• Walton died at the hospital and since he’d been in a nursing home since 2005, he had few clothes in his closet outside of T-shirts and sweat pants. The suit we still had in our closet from when he was younger is not only dated, but also not his size any longer. So we had to go purchase clothing that fit him and represented him.
  • We’ve had to gather pictures for the obituary, for a poster sized printout, for the collages, etc. Taking pictures of pictures has worked out, it’s been helpful that most of the more current pictures were taken on phones anyway and gathering these pictures on a USB to give to the funeral home wasn’t onerous, just time consuming.
  • For music, we created a Spotify channel to play during the viewing and we still needed to pick two songs to play during the service.
  • Selecting an officiant created some discussion. Walton wasn’t attending church services due to being in a nursing home, so there isn’t an officiant who knew him, so we had to educate the officiant contracted with the funeral home. The end result was a combination of guesses on the part of the officiant and the information we shared.

Pre-paying and thinking about some of these decisions in advance definitely helped; at the same time, I’m updating my list of suggestions/requests for my funeral based on this experience. Leaving details for your loved ones means that they don’t have to think about so much in the middle of grieving and figuring out what’s next. Walton wasn’t as much of a central figure physically in our lives since he’d been in a nursing home so long, but it’s never easy to lose someone, to know that there will be no more visits, no more interaction, no more memories to make. Whatever we can do individually to ease that transition for our loved ones, the more we show our love and concern for them, the ones left behind, the better in my mind.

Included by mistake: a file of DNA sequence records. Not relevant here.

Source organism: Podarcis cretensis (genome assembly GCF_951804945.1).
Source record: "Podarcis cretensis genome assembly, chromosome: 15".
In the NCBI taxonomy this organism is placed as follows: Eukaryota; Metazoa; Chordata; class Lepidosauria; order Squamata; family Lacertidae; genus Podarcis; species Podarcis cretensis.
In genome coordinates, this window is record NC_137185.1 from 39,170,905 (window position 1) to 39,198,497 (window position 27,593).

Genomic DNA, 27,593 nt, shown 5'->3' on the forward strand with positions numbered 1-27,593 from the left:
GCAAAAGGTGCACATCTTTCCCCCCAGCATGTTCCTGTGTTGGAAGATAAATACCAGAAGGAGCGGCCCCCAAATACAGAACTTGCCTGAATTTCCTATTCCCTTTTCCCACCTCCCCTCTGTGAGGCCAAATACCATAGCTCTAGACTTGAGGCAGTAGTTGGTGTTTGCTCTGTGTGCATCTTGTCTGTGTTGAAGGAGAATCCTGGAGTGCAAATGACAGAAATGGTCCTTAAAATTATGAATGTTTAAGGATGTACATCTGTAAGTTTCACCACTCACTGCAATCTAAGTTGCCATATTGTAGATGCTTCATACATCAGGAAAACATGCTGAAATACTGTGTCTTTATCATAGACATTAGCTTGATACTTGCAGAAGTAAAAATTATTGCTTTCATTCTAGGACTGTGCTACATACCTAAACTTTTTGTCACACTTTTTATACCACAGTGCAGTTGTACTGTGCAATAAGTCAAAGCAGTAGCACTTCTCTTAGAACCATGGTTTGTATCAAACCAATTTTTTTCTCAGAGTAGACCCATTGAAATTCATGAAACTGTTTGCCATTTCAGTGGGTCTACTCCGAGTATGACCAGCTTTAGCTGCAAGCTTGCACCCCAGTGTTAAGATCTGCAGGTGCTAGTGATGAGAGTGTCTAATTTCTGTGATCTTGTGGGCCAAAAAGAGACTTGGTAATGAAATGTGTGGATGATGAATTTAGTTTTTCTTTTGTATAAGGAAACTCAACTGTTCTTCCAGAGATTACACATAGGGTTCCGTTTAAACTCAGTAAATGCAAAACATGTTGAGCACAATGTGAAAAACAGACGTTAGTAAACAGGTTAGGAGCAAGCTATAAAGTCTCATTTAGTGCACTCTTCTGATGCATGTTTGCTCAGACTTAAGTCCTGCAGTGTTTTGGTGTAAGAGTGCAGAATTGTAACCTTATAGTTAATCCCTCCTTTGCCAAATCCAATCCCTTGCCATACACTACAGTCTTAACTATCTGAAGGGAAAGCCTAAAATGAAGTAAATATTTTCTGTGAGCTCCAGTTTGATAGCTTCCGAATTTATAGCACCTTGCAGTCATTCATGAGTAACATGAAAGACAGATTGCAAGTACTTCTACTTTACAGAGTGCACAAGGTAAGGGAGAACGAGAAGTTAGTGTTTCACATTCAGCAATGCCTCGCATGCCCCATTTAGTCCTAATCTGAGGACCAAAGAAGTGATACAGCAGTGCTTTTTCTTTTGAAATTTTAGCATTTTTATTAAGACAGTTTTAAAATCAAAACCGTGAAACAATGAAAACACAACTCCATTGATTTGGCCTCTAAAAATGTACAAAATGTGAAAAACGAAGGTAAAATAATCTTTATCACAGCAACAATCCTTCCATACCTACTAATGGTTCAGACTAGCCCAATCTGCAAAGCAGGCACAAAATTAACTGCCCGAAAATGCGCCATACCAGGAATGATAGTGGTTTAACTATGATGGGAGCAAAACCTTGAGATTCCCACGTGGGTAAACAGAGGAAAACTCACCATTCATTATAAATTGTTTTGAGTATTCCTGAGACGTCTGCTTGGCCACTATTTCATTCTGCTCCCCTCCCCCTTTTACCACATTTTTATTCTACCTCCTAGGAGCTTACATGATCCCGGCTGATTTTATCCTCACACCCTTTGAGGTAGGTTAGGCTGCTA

6 thoughts on “Funerals

  1. Not everyone listens to what a person Desires for their burial. Persons do not know the date of their death and from my daughterโ€™s death, I learned that without a signature on her will, the will is null and void๐Ÿ˜ข. Bethany spent days speaking to her lawyer, even when cancer was weakening her body. Unfortunately, she died without signing and thus her wishes were null and void๐Ÿ˜ข.

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  2. I have been postponing all the preparations for my funeral and burial. I understand the need and would not like my daughters to have all the responsibilities involved with my funeral and burial. I have gotten as far as identifying some songs I would like to be played at Church during my service. Itโ€™s just hard to decide where to start and who to contact first. It has to become a priority. I have never been afraid to die. Even before my diagnosis, I have always pray for a peaceful death. ๐Ÿ™๐Ÿผ๐Ÿ™๐Ÿผ๐Ÿ™๐Ÿผ๐Ÿ™๐Ÿผ๐Ÿ™๐Ÿผ

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  3. I agree. Pre-plan and be clear about what it is you’d like to see happen for you. Just this morning I asked my husband if he wanted to hold on to my cremains until his own death and he very quickly said, “No!” So that taught me that I need to be sure to include him in what it is I want. Another thing about preplanning: My parents preplanned and I was grateful to them because there are 7 children involved, with 7 different opinions. But the funeral home gave my mother a post of Protestant readings and the Catholic priest would not use them. Obviously, mom didn’t pay attention! And now back to my preplanning …